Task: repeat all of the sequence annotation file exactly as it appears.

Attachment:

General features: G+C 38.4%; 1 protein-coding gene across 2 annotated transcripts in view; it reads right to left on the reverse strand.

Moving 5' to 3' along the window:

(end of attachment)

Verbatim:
General features: G+C 38.4%; 1 protein-coding gene across 2 annotated transcripts in view; it reads right to left on the reverse strand.

Moving 5' to 3' along the window: